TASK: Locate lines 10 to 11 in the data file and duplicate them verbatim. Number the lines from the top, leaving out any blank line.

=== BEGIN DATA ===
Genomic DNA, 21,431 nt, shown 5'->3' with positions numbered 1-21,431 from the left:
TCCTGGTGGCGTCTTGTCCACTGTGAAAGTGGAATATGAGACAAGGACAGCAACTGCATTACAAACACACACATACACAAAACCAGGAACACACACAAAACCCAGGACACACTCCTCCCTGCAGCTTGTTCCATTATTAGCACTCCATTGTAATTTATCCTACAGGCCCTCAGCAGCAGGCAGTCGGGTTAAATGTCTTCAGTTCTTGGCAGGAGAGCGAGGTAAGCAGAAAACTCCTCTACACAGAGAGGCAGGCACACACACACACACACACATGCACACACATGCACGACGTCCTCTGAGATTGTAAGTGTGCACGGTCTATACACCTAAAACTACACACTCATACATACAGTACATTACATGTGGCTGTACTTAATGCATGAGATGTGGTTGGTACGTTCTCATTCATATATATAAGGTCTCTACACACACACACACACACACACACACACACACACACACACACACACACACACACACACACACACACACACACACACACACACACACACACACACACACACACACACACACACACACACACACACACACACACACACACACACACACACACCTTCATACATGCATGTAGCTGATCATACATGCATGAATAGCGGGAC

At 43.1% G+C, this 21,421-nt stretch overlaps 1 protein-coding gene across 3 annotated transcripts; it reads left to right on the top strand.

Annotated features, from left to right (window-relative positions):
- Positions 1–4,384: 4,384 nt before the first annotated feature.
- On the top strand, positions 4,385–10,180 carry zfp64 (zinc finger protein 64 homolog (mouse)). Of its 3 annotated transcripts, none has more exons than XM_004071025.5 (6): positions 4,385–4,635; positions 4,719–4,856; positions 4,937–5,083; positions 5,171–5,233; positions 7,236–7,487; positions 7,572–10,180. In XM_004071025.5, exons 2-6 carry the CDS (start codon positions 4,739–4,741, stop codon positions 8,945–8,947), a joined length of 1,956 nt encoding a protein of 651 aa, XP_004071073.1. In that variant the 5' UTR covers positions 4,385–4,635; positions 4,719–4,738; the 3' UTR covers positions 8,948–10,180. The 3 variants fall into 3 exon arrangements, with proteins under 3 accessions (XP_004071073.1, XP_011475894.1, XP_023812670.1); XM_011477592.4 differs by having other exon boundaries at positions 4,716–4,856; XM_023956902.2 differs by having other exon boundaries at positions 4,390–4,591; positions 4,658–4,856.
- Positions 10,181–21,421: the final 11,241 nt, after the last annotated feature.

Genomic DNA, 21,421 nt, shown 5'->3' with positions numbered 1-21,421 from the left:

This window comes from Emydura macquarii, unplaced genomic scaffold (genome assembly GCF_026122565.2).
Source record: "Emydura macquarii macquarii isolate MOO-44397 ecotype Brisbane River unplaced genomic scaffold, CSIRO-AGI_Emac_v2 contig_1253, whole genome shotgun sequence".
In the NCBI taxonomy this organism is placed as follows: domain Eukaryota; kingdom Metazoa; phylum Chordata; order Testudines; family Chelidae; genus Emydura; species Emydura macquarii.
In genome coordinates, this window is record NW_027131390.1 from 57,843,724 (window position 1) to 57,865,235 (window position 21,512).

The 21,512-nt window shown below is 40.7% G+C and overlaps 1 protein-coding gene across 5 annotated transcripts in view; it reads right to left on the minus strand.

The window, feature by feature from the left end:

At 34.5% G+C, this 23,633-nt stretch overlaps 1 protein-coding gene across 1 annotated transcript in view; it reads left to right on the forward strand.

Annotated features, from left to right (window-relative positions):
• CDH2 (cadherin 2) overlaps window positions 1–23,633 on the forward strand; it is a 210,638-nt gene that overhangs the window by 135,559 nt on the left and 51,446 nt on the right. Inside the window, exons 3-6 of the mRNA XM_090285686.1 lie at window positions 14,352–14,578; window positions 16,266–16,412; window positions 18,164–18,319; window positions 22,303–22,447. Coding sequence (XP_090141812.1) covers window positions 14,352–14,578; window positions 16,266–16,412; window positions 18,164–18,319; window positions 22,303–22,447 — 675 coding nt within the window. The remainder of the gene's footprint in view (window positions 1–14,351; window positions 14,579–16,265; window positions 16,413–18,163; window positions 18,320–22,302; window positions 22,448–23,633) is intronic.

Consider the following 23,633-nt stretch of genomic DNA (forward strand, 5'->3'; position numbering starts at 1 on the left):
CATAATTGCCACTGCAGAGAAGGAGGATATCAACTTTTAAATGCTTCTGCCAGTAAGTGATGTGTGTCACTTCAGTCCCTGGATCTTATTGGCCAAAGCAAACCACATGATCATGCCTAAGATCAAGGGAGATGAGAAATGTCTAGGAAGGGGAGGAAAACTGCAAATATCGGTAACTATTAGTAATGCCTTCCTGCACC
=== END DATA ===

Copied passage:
Source record: "Emydura macquarii macquarii isolate MOO-44397 ecotype Brisbane River unplaced genomic scaffold, CSIRO-AGI_Emac_v2 contig_1253, whole genome shotgun sequence".
In the NCBI taxonomy this organism is placed as follows: domain Eukaryota; kingdom Metazoa; phylum Chordata; order Testudines; family Chelidae; genus Emydura; species Emydura macquarii.